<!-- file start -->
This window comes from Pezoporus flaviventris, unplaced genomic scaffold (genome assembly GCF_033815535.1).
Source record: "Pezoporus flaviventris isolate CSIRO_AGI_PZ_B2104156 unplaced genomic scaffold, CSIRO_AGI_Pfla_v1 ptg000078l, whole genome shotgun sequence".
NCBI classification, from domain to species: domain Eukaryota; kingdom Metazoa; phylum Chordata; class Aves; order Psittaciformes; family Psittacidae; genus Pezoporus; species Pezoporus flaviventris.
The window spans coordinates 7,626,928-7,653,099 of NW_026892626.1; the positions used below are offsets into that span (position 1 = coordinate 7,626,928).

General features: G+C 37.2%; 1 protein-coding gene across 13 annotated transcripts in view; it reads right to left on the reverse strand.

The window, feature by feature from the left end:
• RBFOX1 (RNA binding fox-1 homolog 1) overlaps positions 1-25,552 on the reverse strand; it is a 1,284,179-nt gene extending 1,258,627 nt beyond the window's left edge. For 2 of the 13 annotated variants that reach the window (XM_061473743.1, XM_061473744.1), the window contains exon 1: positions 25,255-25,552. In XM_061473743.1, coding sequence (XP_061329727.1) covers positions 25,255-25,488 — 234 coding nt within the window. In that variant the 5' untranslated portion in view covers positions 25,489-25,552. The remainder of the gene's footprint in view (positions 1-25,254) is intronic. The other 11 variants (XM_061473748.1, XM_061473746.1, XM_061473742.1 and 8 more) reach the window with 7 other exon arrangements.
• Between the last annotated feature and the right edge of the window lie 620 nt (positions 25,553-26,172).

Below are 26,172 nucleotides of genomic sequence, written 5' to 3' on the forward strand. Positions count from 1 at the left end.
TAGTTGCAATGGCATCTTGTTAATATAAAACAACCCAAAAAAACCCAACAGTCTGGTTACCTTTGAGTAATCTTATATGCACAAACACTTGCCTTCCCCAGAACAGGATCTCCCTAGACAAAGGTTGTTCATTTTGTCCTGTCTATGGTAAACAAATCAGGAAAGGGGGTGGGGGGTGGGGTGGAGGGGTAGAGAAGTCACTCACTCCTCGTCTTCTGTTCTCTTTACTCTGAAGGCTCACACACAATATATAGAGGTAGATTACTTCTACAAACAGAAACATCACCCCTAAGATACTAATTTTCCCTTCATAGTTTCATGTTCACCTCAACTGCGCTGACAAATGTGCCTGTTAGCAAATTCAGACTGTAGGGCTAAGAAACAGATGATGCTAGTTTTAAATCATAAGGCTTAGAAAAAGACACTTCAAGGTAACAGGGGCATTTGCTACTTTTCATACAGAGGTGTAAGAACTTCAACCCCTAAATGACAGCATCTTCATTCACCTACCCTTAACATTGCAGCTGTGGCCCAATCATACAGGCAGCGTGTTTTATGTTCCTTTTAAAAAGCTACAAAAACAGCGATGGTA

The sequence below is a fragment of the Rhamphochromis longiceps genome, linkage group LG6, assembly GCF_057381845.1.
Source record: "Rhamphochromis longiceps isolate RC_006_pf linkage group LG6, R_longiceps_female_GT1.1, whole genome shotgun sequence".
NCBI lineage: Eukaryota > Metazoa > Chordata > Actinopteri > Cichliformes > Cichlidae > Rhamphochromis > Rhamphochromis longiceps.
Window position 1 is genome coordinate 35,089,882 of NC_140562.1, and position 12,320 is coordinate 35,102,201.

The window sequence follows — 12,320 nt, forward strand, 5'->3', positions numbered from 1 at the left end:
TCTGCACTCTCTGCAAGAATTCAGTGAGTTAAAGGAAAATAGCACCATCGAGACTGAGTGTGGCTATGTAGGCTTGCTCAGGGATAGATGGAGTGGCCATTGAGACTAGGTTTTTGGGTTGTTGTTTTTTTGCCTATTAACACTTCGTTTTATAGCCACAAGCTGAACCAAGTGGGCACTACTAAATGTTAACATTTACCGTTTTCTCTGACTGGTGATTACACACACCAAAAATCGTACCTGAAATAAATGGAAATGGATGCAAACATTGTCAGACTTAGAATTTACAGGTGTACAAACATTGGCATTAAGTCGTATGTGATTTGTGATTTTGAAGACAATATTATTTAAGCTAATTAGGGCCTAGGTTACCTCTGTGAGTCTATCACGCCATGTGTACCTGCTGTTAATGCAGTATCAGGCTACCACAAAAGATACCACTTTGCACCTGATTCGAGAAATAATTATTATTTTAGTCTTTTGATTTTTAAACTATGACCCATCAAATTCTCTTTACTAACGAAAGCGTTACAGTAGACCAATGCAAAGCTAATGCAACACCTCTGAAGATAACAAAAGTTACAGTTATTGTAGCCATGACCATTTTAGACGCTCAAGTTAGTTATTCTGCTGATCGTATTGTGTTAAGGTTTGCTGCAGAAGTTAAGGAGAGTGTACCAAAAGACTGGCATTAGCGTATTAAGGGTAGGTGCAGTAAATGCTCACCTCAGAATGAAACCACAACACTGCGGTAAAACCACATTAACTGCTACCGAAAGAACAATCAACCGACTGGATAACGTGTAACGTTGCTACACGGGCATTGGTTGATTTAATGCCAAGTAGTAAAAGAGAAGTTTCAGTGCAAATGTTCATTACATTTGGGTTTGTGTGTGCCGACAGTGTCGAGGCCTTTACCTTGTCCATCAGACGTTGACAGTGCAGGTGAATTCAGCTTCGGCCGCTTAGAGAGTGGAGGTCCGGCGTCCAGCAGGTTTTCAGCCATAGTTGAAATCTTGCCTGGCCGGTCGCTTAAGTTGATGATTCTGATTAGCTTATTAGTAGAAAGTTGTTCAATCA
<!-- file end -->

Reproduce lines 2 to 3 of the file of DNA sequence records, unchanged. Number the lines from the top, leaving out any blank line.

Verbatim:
Source record: "Pezoporus flaviventris isolate CSIRO_AGI_PZ_B2104156 unplaced genomic scaffold, CSIRO_AGI_Pfla_v1 ptg000078l, whole genome shotgun sequence".
NCBI classification, from domain to species: domain Eukaryota; kingdom Metazoa; phylum Chordata; class Aves; order Psittaciformes; family Psittacidae; genus Pezoporus; species Pezoporus flaviventris.